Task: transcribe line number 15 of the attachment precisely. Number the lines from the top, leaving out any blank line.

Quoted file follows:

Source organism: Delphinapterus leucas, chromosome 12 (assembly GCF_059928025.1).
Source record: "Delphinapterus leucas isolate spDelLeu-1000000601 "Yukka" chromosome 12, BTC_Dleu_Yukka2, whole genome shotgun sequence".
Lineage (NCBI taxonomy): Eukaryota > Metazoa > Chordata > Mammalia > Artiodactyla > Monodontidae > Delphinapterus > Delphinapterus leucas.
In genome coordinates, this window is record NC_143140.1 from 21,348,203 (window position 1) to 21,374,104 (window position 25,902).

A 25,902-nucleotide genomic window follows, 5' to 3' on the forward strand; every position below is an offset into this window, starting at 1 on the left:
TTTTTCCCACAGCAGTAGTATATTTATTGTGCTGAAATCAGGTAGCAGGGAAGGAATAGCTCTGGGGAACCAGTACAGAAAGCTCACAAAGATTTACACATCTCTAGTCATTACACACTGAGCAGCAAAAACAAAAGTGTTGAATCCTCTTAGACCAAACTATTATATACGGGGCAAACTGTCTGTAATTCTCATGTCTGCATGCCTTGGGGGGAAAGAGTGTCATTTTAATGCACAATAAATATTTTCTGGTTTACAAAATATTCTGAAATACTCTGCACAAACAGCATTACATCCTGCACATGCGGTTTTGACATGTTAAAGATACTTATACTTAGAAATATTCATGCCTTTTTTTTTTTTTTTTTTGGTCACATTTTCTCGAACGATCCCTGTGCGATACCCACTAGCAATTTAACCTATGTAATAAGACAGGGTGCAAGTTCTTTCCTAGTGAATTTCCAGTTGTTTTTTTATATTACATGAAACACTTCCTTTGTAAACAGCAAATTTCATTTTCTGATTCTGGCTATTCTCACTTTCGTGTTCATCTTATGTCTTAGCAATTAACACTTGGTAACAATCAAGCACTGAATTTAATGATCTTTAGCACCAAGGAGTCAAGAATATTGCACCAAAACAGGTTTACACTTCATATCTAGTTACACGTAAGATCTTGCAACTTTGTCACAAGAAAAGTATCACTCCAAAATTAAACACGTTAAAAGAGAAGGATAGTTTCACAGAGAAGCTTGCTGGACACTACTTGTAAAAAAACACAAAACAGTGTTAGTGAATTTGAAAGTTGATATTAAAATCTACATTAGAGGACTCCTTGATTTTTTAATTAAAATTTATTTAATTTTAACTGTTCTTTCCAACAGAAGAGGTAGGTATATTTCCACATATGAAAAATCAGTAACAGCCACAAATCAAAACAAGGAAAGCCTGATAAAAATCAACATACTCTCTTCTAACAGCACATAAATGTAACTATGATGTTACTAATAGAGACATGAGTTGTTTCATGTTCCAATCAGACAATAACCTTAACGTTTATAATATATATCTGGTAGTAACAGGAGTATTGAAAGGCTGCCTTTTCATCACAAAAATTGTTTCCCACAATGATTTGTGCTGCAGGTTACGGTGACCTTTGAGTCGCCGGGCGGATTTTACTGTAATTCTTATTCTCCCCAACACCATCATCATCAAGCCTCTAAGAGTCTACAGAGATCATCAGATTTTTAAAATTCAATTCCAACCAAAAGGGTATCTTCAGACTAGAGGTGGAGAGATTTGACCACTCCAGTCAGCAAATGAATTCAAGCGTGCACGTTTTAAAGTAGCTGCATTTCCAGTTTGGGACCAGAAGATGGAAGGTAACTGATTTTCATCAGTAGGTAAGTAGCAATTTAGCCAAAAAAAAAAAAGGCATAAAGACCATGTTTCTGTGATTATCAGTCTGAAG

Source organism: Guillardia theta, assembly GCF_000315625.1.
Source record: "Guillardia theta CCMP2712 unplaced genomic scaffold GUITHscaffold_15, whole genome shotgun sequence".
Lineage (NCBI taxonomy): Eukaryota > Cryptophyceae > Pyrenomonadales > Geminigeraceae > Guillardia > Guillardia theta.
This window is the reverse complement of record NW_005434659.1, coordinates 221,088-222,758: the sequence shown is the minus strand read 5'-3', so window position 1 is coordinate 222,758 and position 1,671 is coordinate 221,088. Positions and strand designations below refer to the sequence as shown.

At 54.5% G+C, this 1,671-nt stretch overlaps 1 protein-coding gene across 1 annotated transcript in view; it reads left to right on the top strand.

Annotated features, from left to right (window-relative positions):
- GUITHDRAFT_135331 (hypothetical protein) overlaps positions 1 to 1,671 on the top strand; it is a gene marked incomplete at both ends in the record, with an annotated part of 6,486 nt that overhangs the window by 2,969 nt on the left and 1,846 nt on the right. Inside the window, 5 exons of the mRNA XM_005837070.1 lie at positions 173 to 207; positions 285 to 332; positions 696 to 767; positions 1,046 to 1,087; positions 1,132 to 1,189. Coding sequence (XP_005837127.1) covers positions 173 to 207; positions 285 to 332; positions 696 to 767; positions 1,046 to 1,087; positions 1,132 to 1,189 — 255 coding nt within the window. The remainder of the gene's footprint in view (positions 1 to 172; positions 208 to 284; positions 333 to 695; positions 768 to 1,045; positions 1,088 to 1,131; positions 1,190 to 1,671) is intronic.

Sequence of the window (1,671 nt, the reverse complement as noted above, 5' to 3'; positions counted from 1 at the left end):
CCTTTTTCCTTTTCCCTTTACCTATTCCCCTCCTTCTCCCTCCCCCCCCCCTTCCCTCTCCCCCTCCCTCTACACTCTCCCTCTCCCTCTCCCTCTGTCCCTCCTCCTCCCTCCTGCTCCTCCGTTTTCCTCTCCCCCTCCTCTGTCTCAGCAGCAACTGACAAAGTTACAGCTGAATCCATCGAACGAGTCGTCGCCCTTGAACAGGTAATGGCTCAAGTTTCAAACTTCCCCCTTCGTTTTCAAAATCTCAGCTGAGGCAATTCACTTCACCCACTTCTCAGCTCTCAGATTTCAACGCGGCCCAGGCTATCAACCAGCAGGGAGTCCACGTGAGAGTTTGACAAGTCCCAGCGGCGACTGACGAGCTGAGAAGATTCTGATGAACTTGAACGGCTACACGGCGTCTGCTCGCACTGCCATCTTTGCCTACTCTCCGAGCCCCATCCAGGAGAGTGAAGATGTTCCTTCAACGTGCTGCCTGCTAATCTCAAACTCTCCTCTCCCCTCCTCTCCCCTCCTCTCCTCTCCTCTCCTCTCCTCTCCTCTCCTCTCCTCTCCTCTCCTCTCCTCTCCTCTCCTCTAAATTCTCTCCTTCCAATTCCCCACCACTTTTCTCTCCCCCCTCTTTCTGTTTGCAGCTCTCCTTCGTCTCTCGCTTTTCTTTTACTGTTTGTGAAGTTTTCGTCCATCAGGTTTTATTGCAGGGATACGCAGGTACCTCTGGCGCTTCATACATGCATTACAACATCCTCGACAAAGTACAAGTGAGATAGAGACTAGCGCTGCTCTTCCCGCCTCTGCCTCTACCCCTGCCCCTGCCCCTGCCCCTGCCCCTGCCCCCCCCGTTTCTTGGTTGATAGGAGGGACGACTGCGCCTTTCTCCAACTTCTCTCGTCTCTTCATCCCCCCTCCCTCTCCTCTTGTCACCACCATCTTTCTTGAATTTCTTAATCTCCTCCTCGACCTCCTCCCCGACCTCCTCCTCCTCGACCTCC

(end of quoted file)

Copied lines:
CCTTTTTCCTTTTCCCTTTACCTATTCCCCTCCTTCTCCCTCCCCCCCCCCTTCCCTCTCCCCCTCCCTCTACACTCTCCCTCTCCCTCTCCCTCTGTCCCTCCTCCTCCCTCCTGCTCCTCCGTTTTCCTCTCCCCCTCCTCTGTCTCAGCAGCAACTGACAAAGTTACAGCTGAATCCATCGAACGAGTCGTCGCCCTTGAACAGGTAATGGCTCAAGTTTCAAACTTCCCCCTTCGTTTTCAAAATCTCAGCTGAGGCAATTCACTTCACCCACTTCTCAGCTCTCAGATTTCAACGCGGCCCAGGCTATCAACCAGCAGGGAGTCCACGTGAGAGTTTGACAAGTCCCAGCGGCGACTGACGAGCTGAGAAGATTCTGATGAACTTGAACGGCTACACGGCGTCTGCTCGCACTGCCATCTTTGCCTACTCTCCGAGCCCCATCCAGGAGAGTGAAGATGTTCCTTCAACGTGCTGCCTGCTAATCTCAAACTCTCCTCTCCCCTCCTCTCCCCTCCTCTCCTCTCCTCTCCTCTCCTCTCCTCTCCTCTCCTCTCCTCTCCTCTCCTCTCCTCTCCTCTAAATTCTCTCCTTCCAATTCCCCACCACTTTTCTCTCCCCCCTCTTTCTGTTTGCAGCTCTCCTTCGTCTCTCGCTTTTCTTTTACTGTTTGTGAAGTTTTCGTCCATCAGGTTTTATTGCAGGGATACGCAGGTACCTCTGGCGCTTCATACATGCATTACAACATCCTCGACAAAGTACAAGTGAGATAGAGACTAGCGCTGCTCTTCCCGCCTCTGCCTCTACCCCTGCCCCTGCCCCTGCCCCTGCCCCTGCCCCCCCCGTTTCTTGGTTGATAGGAGGGACGACTGCGCCTTTCTCCAACTTCTCTCGTCTCTTCATCCCCCCTCCCTCTCCTCTTGTCACCACCATCTTTCTTGAATTTCTTAATCTCCTCCTCGACCTCCTCCCCGACCTCCTCCTCCTCGACCTCC